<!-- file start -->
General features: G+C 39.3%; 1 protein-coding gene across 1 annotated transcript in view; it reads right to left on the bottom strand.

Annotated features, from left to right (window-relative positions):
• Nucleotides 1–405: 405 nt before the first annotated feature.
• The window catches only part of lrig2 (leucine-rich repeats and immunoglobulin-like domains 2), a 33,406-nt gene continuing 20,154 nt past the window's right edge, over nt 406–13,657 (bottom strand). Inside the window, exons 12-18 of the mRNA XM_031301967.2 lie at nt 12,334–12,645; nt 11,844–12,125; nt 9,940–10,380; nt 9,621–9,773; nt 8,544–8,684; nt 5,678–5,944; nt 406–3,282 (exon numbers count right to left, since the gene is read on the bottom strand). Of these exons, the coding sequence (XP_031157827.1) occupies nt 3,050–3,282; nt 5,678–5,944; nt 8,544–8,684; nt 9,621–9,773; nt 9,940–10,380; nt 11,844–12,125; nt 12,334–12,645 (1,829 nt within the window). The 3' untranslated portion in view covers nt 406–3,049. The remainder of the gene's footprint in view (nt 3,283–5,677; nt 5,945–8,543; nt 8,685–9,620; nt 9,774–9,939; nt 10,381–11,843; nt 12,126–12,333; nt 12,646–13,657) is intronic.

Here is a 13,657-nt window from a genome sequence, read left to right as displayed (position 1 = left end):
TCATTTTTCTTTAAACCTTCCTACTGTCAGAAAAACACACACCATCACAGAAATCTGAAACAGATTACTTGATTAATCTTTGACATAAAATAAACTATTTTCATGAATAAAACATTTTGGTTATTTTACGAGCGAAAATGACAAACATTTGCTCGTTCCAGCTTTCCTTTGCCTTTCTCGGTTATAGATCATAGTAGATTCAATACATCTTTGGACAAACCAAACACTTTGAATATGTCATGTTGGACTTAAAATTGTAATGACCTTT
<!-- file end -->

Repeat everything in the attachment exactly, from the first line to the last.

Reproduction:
General features: G+C 39.3%; 1 protein-coding gene across 1 annotated transcript in view; it reads right to left on the bottom strand.

Annotated features, from left to right (window-relative positions):
• Nucleotides 1–405: 405 nt before the first annotated feature.
• The window catches only part of lrig2 (leucine-rich repeats and immunoglobulin-like domains 2), a 33,406-nt gene continuing 20,154 nt past the window's right edge, over nt 406–13,657 (bottom strand). Inside the window, exons 12-18 of the mRNA XM_031301967.2 lie at nt 12,334–12,645; nt 11,844–12,125; nt 9,940–10,380; nt 9,621–9,773; nt 8,544–8,684; nt 5,678–5,944; nt 406–3,282 (exon numbers count right to left, since the gene is read on the bottom strand). Of these exons, the coding sequence (XP_031157827.1) occupies nt 3,050–3,282; nt 5,678–5,944; nt 8,544–8,684; nt 9,621–9,773; nt 9,940–10,380; nt 11,844–12,125; nt 12,334–12,645 (1,829 nt within the window). The 3' untranslated portion in view covers nt 406–3,049. The remainder of the gene's footprint in view (nt 3,283–5,677; nt 5,945–8,543; nt 8,685–9,620; nt 9,774–9,939; nt 10,381–11,843; nt 12,126–12,333; nt 12,646–13,657) is intronic.

Here is a 13,657-nt window from a genome sequence, read left to right as displayed (position 1 = left end):
TCATTTTTCTTTAAACCTTCCTACTGTCAGAAAAACACACACCATCACAGAAATCTGAAACAGATTACTTGATTAATCTTTGACATAAAATAAACTATTTTCATGAATAAAACATTTTGGTTATTTTACGAGCGAAAATGACAAACATTTGCTCGTTCCAGCTTTCCTTTGCCTTTCTCGGTTATAGATCATAGTAGATTCAATACATCTTTGGACAAACCAAACACTTTGAATATGTCATGTTGGACTTAAAATTGTAATGACCTTT